Our technology is outgrowing our ability to filter it, as I recently discovered on an international flight. It was during this flight that I realized a new enemy is present for parents who want to protect the innocence of their children: lack of control.
While traveling on February 24, 2014 on a Delta flight from Manila, Philippines to Los Angeles, California, I was again reminded of the myriad of entertainment choices that are now available on airlines. And while airlines have done an incredible job of providing great entertainment choices for their customers, I feel that the availability has grown faster than the ability to filter it appropriately for underage audiences.
As I was sitting in my seat, I counted 12-15 personal video screens that I could see clearly from my seat, in addition to my own personal seat back monitor. I could see everything that was being shown on these other screens. Because all genres and ratings of movies are currently available in every seat, I could view movies with graphic violence, explicit sexual scenes (including nudity), and other adult related material. This creates a problem when remembering that children are daily present on these flights.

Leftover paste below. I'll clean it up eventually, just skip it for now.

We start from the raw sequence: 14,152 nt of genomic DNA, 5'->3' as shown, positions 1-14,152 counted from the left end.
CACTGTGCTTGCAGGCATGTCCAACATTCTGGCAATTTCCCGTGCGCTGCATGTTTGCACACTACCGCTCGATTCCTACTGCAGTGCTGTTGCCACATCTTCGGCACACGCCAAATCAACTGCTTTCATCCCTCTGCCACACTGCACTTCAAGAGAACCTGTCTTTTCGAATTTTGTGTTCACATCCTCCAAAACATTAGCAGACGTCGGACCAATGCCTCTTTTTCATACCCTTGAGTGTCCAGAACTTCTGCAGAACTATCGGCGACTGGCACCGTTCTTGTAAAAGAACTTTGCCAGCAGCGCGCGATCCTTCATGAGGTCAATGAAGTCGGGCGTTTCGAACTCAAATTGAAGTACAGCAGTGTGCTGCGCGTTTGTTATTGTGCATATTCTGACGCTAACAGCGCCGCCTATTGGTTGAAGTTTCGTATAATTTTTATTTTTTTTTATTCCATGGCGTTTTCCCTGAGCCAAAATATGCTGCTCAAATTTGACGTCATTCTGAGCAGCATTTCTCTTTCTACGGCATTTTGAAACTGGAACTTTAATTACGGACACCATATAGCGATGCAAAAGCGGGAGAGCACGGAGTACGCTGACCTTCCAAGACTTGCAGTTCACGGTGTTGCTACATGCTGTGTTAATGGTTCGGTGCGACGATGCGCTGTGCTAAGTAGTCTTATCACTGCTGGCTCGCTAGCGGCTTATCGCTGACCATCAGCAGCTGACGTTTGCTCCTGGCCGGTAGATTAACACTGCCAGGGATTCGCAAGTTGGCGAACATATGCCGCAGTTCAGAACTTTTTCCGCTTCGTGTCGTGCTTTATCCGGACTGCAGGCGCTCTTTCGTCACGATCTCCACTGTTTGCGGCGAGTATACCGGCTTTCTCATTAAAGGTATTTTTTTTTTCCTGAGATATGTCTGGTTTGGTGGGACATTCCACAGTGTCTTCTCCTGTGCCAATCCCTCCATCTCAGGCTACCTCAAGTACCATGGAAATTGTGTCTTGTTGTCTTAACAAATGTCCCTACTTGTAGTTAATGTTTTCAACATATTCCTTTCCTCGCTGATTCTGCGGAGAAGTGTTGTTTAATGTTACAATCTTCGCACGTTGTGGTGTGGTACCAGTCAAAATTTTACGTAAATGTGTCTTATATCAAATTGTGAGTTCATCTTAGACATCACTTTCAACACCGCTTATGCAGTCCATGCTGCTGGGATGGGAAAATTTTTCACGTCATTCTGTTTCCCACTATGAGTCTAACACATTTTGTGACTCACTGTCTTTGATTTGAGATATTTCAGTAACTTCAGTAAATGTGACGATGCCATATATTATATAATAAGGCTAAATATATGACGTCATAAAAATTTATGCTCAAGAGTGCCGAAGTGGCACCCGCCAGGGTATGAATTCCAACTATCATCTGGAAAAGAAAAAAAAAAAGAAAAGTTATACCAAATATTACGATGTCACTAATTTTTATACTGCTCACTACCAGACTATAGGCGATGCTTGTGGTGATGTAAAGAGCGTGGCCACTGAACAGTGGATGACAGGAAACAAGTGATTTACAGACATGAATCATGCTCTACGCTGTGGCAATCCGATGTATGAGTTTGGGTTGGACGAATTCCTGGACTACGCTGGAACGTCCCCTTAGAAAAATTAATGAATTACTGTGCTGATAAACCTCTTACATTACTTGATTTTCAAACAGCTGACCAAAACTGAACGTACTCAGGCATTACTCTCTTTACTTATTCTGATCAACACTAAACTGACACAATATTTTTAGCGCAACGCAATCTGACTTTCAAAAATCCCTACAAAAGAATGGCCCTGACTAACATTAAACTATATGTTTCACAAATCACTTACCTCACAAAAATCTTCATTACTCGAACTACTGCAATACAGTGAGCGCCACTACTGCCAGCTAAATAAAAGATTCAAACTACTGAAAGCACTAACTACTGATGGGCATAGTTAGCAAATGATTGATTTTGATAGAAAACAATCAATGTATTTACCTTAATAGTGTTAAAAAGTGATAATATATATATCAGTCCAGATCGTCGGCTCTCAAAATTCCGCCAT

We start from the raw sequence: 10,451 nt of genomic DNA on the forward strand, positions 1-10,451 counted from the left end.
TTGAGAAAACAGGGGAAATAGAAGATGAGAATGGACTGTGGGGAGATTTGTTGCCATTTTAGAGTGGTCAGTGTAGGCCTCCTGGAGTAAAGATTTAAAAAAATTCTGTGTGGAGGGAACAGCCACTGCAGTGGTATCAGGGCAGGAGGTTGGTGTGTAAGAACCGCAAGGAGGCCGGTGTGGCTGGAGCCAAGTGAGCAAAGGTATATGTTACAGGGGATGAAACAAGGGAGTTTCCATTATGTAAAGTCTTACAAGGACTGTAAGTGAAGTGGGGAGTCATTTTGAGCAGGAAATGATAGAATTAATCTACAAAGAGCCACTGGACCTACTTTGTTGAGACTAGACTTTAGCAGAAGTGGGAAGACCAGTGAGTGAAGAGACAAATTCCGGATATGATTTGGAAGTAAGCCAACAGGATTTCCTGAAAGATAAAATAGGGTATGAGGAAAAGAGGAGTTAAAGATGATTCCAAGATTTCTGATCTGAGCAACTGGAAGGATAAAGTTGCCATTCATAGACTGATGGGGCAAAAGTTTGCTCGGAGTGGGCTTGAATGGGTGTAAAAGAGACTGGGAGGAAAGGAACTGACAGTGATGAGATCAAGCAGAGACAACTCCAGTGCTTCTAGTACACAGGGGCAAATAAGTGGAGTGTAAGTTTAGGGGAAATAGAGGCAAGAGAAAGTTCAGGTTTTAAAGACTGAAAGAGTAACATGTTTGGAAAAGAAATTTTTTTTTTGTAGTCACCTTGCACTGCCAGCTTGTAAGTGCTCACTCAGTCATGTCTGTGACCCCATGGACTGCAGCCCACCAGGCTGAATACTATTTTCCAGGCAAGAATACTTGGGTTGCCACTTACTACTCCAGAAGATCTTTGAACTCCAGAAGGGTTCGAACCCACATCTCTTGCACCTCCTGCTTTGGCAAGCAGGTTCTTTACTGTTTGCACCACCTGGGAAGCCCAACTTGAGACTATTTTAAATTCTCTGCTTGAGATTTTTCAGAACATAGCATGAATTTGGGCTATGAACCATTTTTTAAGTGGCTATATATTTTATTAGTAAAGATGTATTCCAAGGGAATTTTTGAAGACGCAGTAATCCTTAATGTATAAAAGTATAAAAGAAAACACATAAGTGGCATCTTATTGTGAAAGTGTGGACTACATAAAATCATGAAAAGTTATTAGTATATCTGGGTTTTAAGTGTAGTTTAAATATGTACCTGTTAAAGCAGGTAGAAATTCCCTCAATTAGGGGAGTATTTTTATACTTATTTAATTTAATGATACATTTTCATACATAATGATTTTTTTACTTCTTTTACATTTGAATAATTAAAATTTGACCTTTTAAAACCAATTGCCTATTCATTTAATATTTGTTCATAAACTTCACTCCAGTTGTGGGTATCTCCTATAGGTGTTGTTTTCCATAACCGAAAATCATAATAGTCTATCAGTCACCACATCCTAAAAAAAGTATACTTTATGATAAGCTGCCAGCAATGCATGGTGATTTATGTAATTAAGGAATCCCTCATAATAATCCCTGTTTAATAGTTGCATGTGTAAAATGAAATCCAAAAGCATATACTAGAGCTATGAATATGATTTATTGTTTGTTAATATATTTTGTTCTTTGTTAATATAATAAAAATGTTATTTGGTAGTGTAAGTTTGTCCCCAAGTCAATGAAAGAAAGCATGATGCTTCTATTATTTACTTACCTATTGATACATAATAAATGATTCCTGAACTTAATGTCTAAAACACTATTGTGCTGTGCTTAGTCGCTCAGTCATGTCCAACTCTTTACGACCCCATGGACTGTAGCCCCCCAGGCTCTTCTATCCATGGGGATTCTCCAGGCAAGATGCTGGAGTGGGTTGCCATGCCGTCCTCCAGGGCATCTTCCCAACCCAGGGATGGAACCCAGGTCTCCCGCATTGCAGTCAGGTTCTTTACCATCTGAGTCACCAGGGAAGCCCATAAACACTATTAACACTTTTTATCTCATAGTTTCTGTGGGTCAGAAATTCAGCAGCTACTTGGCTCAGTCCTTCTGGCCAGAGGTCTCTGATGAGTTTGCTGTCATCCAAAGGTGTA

Imagine if your child (or the child of a friend) was able to view these scenes at a glance while flying for hours on board a flight. Placing families in this sort of atmosphere eliminates the parent’s ability to control the content of their children’s entertainment choices. I was distraught just thinking about my 4 year old son sitting beside me and taking in these images.
Before now, if something was objectionable or offensive, parents needed simply to find the “off” switch or “mute” button, helping to control their children’s media intake. On a plane, this is now nearly impossible.
I do think this is a specific problem with a specific industry (airlines). I cannot think of anywhere else this is true right now. If a movie is offensive, you walk out of the theater. If a TV commercial is offensive, you turn it off. But regardless, the principle – lack of control – will surface elsewhere as technology grows.
I suggest humbly that the airlines consider the following options:
1 – Family Sections
Near the front of the plane, the first few sets of rows are limited in their entertainment choices. Anyone sitting in these rows will only find family-oriented media to enjoy
2 – Privacy Screens
Screens like these are used to protect business and personal data from prying eyes. Why not use them to protect the eyes of our children? These could be installed relatively easily on most planes, I would think.
Parents, what do you think? Is this a real problem that needs to be addressed? Let your voice be heard.